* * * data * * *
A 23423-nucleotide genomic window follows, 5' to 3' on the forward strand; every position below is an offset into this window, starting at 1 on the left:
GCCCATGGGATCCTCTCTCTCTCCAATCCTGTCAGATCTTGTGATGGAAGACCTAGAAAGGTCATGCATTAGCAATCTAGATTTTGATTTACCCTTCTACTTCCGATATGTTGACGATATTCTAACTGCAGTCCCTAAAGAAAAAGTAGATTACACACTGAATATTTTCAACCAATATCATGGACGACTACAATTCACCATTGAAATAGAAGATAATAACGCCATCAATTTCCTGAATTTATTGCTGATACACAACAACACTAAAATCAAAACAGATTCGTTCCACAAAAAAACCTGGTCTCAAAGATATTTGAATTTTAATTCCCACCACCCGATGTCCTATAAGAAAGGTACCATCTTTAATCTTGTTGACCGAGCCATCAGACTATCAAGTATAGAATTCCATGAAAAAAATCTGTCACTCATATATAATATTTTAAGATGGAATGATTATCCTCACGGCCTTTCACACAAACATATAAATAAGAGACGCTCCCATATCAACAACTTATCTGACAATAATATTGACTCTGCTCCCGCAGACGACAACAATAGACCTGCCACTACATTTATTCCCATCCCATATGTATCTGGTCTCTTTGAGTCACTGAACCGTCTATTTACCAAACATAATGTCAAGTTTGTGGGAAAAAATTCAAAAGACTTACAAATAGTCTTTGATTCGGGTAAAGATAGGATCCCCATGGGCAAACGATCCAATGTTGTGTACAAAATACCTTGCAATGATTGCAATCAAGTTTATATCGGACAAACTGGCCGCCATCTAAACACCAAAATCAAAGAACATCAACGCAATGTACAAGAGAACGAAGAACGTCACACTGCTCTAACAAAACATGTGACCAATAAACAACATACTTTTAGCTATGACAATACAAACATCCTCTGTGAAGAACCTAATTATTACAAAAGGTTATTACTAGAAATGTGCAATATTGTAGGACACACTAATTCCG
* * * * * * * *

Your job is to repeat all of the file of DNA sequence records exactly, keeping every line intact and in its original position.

A 23423-nucleotide genomic window follows, 5' to 3' on the forward strand; every position below is an offset into this window, starting at 1 on the left:
GCCCATGGGATCCTCTCTCTCTCCAATCCTGTCAGATCTTGTGATGGAAGACCTAGAAAGGTCATGCATTAGCAATCTAGATTTTGATTTACCCTTCTACTTCCGATATGTTGACGATATTCTAACTGCAGTCCCTAAAGAAAAAGTAGATTACACACTGAATATTTTCAACCAATATCATGGACGACTACAATTCACCATTGAAATAGAAGATAATAACGCCATCAATTTCCTGAATTTATTGCTGATACACAACAACACTAAAATCAAAACAGATTCGTTCCACAAAAAAACCTGGTCTCAAAGATATTTGAATTTTAATTCCCACCACCCGATGTCCTATAAGAAAGGTACCATCTTTAATCTTGTTGACCGAGCCATCAGACTATCAAGTATAGAATTCCATGAAAAAAATCTGTCACTCATATATAATATTTTAAGATGGAATGATTATCCTCACGGCCTTTCACACAAACATATAAATAAGAGACGCTCCCATATCAACAACTTATCTGACAATAATATTGACTCTGCTCCCGCAGACGACAACAATAGACCTGCCACTACATTTATTCCCATCCCATATGTATCTGGTCTCTTTGAGTCACTGAACCGTCTATTTACCAAACATAATGTCAAGTTTGTGGGAAAAAATTCAAAAGACTTACAAATAGTCTTTGATTCGGGTAAAGATAGGATCCCCATGGGCAAACGATCCAATGTTGTGTACAAAATACCTTGCAATGATTGCAATCAAGTTTATATCGGACAAACTGGCCGCCATCTAAACACCAAAATCAAAGAACATCAACGCAATGTACAAGAGAACGAAGAACGTCACACTGCTCTAACAAAACATGTGACCAATAAACAACATACTTTTAGCTATGACAATACAAACATCCTCTGTGAAGAACCTAATTATTACAAAAGGTTATTACTAGAAATGTGCAATATTGTAGGACACACTAATTCCG